As such, water is a precious commodity. Right?
|broken sprinkler this morning|
You'd think they would carefully guard all of their water lines. No sprinkler would remain busted, etc. etc.
|same busted sprinkler last week|
In fact you'd think that in a place where it rains less than ten inches in a year, they'd be awfully miffed about water loss.
|same sprinkler busted three weeks ago|
And yet, here in Albuquerque, there's a broken sprinkler head I pass on my way to work practically every day.
Writers are like this too. Well, to be fair everyone is, but in general, those who can least afford to do so are always the ones doing it. It's like those PayDay loans at 30%, cause that'll help someone out financially. And yet they are everywhere. I never see rich people using those...
Writers go through a long period of time finding their voice and making their craft work. It's one of the hardest times in a writers life (oh wait. Nope, it's ALL HARD) because they are so riddled with insecurity. It's similar to being a teenager again. Am I any good? Will anyone ever love me/my work?
The problem with this attitude is that no one gives out acknowledgement in the early days. If you're writing and you're looking for outside validation, it's a long ways off. What writers need to be doing in the early days is fearlessly writing and experimenting; exploring the ways words can be tied to together to find that magical place where their voice shines through the muck of homonym failure.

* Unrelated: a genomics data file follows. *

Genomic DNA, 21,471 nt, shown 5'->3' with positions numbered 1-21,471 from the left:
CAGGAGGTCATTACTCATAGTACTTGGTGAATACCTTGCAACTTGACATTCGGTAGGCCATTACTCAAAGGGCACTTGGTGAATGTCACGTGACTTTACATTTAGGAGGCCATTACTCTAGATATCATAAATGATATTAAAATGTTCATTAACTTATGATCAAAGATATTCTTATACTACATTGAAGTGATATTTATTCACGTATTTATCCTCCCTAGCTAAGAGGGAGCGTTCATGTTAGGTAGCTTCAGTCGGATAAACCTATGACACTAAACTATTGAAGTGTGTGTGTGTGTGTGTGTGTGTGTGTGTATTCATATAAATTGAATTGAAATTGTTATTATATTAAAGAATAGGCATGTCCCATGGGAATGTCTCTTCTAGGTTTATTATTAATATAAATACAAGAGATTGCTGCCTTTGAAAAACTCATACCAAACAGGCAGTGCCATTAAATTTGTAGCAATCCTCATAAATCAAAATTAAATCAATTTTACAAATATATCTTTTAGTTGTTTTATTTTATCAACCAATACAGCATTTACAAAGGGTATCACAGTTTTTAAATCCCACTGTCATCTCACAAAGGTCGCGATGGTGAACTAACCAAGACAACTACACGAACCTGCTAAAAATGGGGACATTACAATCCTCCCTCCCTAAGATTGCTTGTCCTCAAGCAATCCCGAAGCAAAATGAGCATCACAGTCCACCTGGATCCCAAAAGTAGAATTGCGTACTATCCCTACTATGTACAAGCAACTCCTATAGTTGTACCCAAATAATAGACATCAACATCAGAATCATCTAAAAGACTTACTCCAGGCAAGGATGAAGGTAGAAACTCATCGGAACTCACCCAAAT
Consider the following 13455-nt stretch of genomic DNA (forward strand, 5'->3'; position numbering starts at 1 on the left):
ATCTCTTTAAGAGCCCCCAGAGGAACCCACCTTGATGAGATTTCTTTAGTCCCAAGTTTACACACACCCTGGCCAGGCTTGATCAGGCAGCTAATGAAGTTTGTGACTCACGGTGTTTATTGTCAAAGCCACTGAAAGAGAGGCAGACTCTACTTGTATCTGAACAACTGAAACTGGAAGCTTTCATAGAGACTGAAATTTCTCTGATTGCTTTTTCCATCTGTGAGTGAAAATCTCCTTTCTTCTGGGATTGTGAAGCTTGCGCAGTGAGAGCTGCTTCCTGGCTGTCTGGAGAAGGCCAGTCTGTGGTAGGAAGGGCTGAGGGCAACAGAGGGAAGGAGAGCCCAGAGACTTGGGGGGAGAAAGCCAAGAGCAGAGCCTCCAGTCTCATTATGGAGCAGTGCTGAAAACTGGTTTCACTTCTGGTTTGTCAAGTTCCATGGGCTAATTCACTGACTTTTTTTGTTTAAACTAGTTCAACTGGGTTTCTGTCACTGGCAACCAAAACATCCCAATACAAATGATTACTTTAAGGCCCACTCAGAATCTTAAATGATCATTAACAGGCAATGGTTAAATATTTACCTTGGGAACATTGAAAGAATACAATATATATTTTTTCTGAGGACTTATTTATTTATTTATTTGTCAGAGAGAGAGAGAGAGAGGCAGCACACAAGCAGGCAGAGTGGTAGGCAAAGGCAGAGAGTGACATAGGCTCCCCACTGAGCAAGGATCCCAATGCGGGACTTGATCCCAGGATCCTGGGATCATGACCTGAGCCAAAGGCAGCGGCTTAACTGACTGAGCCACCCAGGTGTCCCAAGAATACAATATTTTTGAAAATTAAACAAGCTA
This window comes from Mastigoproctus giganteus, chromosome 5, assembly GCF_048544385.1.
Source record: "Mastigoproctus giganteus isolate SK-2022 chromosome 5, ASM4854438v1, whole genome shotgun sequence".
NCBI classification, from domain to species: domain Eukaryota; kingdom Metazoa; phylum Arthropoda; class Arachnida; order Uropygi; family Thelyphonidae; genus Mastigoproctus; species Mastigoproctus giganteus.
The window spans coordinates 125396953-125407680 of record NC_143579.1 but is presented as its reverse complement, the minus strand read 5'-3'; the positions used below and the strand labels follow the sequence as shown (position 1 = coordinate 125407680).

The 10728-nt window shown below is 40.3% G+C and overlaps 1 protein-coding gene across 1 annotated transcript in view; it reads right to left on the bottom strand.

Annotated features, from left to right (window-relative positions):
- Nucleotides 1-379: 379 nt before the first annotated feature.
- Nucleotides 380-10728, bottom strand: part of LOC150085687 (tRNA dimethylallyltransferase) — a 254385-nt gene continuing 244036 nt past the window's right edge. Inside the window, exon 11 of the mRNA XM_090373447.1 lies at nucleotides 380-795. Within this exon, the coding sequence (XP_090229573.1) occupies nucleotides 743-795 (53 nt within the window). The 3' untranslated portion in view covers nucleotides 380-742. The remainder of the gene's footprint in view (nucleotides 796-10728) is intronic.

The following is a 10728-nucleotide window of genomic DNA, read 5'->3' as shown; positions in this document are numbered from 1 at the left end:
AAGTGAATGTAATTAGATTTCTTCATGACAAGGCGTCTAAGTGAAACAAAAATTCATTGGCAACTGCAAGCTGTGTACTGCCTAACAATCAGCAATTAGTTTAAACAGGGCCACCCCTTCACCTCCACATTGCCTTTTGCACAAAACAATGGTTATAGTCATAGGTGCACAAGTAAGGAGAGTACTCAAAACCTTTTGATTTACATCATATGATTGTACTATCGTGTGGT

But most early writers stick to the tried and true. They write stories that are common. We say our stories are different, but trust me, there really are only seven plots. Once you know them, everything else is just a twist. So yes, your early stories are not as unique as you want.
But in the early days, you are more afraid. You follow rules and you hunt down advice from all the experts. I hate to say it, but there's a tiny percent of people who are talented enough to really write well straight out of the gates (and often they've had a lot of other writing training that they just didn't recognize) so a lot of us spend a lot of time turning our wheels in the place where we aren't that good but we want to be awesome.
We usually dream about publishing and agents and contracts, and--I know telling people not to do it is ridiculous, but the craft of writing is only learned through excruciating trial and error. And until you've experimented--say eff-you to publishing and write the book you NEED--you'll never find your voice. There's a reason it takes years to hone craft and learn to write. It's because it's hard. But it takes longer if you only go the safe route, telling the safe stories.
You need to fly. But until you jump off the cliff, how do you know if you'll fly or fall?
Failure is part of the game. Hey, I have failed books, ideas that crashed and burned. I have a trunk of fan fic that will NEVER see the light of day. I have poems and blog posts, song lyrics, novels, novellas, short stories, you name it. And I have flash fiction for contests and fun. I've written stories in 35 words because that was the challenge.
In short, write everything. You wouldn't go to a store and try on the first dress you saw for prom? What if it didn't fit right? or clashed with your skin? What if it poked you in all the wrong places? Or you were allergic to the fabric (this is starting to be a real problem for me, as it turns out)?
So go out into the world and write everything. You have no time to hesitate about the what and the who. You cannot afford to be paralyzed by fear. I get it, fear is hard to conquer (I'm a coward, FYI). There are no fearless people, but there are people who can swallow their fear and jump despite the shaking knees.